Topic: Our Black maternal health crisis is an American tragedy
Given the remarkable advancements we have made across nearly every aspect of health care in the last quarter-century, it is shocking that women in the U.S. are more likely to suffer a pregnancy-related death today than in the 1990s. The danger is even greater for women of color. Black women are at least three times more likely than white women to die as a result of pregnancy; in states such as Illinois their risk is six times greater.
At 17.4 deaths per 100,000 live births, our nation suffers from a higher rate of maternal mortality than any other developed country. The gap is immense; our rate of maternal death is more than twice as high as it is in nations of comparable wealth. What is even more disturbing is that, according to the Centers for Disease Control and Prevention, nearly 60% of these deaths are preventable.
Our AMA seeks immediate and effective action to reduce deaths linked to pregnancy and childbirth, as well as throughout the postpartum period. At the federal level, we enthusiastically support the “Mothers and Offspring Mortality and Morbidity Awareness Act,” also known as the MOMMA Act.
Critical first year
This legislation would extend coverage for post-partum care from the existing 60 days to an expanded 12 months under Medicaid and the Children’s Health Insurance Program. This is critical, because we know that about 33% of pregnancy-related deaths happen between one week and one year after childbirth. The bill would also support training clinicians on implicit bias and health equity issues. The expansion of maternity care under Medicaid is particularly important, since this program pays for more than 40% of all births.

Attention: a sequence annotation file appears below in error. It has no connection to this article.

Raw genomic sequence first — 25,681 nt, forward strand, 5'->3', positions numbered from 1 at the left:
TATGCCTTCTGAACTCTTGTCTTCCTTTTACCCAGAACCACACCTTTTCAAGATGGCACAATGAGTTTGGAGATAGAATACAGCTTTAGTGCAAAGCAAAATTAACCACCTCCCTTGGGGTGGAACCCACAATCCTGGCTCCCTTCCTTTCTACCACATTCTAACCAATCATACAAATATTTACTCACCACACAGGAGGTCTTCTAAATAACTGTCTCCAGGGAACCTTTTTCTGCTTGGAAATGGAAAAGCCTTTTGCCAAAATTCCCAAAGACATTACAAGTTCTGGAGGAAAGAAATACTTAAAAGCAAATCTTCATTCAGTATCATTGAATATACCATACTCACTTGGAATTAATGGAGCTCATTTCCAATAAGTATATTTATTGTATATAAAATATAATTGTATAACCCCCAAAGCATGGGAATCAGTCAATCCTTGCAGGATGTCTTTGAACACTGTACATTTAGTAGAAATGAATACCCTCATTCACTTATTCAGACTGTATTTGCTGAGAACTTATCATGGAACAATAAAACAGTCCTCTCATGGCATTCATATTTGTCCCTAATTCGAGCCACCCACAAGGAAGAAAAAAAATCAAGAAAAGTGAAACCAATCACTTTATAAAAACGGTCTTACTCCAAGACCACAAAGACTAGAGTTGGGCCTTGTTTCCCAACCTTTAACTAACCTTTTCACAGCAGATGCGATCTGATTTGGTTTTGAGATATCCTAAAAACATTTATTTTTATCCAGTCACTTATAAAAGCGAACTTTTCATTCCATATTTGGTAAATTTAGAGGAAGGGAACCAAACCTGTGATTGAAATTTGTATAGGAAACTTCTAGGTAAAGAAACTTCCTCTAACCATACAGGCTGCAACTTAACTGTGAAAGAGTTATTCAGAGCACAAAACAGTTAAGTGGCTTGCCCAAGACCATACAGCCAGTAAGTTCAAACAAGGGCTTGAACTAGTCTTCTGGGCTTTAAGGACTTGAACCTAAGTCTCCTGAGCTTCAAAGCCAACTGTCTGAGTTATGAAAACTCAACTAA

Implementing the provisions of the MOMMA Act is just a start. The crisis in maternal mortality is driven by multiple factors, including reduced access to comprehensive reproductive health care as well as closures of rural and urban maternity units. Resolving these concerns will require a multifaceted approach. For example, we must address inadequate insurance coverage—or in many cases, no coverage whatsoever—prior to, during and after pregnancy.
Other contributing factors include longstanding public policies, laws and racism that produce inequities in the social determinants of health such as education, employment, housing and transportation. In addition, extreme stress exacerbated by discrimination can trigger health issues such as hypertension or heart disease.
Heart health a key focus
The AMA, along with a coalition of national physician organizations and heart health experts, launched a campaign called Release the Pressure with Essence magazine that partners with Black women to promote heart health and healthy blood pressure. Two of the leading causes of pregnancy-related deaths are heart conditions and stroke, which cause more than one in three deaths.
A growing body of research suggests that disparities remain even when controlling for education, income and health. Recent studies have found that college-educated Black mothers who gave birth in local hospitals were more likely to suffer severe complications of pregnancy or childbirth than white women who didn’t finish high school. That finding highlights how profound the inequities are.
Our AMA believes that implicit bias training for health care professionals may help reduce these inequities, as could expanding efforts to train and deploy a health care workforce that displays diversity of backgrounds and experiences.
Topic Discussed: Our Black maternal health crisis is an American tragedy